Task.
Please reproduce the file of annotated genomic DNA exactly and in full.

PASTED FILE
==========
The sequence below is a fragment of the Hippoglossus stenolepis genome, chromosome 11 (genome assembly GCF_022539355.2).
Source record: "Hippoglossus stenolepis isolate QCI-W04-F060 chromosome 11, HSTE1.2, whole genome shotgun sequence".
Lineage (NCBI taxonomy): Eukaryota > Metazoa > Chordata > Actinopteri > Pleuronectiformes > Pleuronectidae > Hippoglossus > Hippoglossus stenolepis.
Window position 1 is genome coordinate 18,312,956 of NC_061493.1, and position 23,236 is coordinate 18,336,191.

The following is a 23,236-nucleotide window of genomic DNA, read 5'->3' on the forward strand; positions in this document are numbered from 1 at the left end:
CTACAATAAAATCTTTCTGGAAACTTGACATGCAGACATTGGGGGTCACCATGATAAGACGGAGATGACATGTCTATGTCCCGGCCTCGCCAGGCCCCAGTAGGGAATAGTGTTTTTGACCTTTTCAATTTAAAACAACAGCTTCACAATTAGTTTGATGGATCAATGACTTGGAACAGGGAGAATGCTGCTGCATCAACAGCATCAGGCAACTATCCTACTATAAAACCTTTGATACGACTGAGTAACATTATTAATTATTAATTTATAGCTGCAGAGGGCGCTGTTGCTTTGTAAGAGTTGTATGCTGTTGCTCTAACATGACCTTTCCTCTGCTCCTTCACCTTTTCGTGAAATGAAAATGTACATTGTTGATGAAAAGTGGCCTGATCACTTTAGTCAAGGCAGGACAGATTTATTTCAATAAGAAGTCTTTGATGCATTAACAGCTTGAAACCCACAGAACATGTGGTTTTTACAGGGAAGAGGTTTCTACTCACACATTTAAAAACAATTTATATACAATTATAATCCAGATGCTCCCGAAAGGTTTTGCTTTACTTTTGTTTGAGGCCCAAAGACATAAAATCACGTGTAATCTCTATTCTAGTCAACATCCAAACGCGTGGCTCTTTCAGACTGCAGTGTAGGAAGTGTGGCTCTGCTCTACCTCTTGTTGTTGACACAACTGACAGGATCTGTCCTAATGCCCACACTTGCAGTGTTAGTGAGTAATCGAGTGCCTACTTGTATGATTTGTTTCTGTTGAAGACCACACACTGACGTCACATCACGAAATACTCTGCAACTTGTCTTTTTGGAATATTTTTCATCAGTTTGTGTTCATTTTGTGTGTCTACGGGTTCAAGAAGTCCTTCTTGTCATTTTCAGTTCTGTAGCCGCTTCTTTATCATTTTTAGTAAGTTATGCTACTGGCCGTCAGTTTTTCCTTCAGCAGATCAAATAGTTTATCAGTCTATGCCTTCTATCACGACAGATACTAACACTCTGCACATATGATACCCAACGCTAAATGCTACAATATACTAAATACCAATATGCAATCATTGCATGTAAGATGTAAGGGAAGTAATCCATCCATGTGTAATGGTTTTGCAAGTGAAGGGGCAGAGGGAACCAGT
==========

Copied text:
The sequence below is a fragment of the Hippoglossus stenolepis genome, chromosome 11 (genome assembly GCF_022539355.2).
Source record: "Hippoglossus stenolepis isolate QCI-W04-F060 chromosome 11, HSTE1.2, whole genome shotgun sequence".
Lineage (NCBI taxonomy): Eukaryota > Metazoa > Chordata > Actinopteri > Pleuronectiformes > Pleuronectidae > Hippoglossus > Hippoglossus stenolepis.
Window position 1 is genome coordinate 18,312,956 of NC_061493.1, and position 23,236 is coordinate 18,336,191.

The following is a 23,236-nucleotide window of genomic DNA, read 5'->3' on the forward strand; positions in this document are numbered from 1 at the left end:
CTACAATAAAATCTTTCTGGAAACTTGACATGCAGACATTGGGGGTCACCATGATAAGACGGAGATGACATGTCTATGTCCCGGCCTCGCCAGGCCCCAGTAGGGAATAGTGTTTTTGACCTTTTCAATTTAAAACAACAGCTTCACAATTAGTTTGATGGATCAATGACTTGGAACAGGGAGAATGCTGCTGCATCAACAGCATCAGGCAACTATCCTACTATAAAACCTTTGATACGACTGAGTAACATTATTAATTATTAATTTATAGCTGCAGAGGGCGCTGTTGCTTTGTAAGAGTTGTATGCTGTTGCTCTAACATGACCTTTCCTCTGCTCCTTCACCTTTTCGTGAAATGAAAATGTACATTGTTGATGAAAAGTGGCCTGATCACTTTAGTCAAGGCAGGACAGATTTATTTCAATAAGAAGTCTTTGATGCATTAACAGCTTGAAACCCACAGAACATGTGGTTTTTACAGGGAAGAGGTTTCTACTCACACATTTAAAAACAATTTATATACAATTATAATCCAGATGCTCCCGAAAGGTTTTGCTTTACTTTTGTTTGAGGCCCAAAGACATAAAATCACGTGTAATCTCTATTCTAGTCAACATCCAAACGCGTGGCTCTTTCAGACTGCAGTGTAGGAAGTGTGGCTCTGCTCTACCTCTTGTTGTTGACACAACTGACAGGATCTGTCCTAATGCCCACACTTGCAGTGTTAGTGAGTAATCGAGTGCCTACTTGTATGATTTGTTTCTGTTGAAGACCACACACTGACGTCACATCACGAAATACTCTGCAACTTGTCTTTTTGGAATATTTTTCATCAGTTTGTGTTCATTTTGTGTGTCTACGGGTTCAAGAAGTCCTTCTTGTCATTTTCAGTTCTGTAGCCGCTTCTTTATCATTTTTAGTAAGTTATGCTACTGGCCGTCAGTTTTTCCTTCAGCAGATCAAATAGTTTATCAGTCTATGCCTTCTATCACGACAGATACTAACACTCTGCACATATGATACCCAACGCTAAATGCTACAATATACTAAATACCAATATGCAATCATTGCATGTAAGATGTAAGGGAAGTAATCCATCCATGTGTAATGGTTTTGCAAGTGAAGGGGCAGAGGGAACCAGT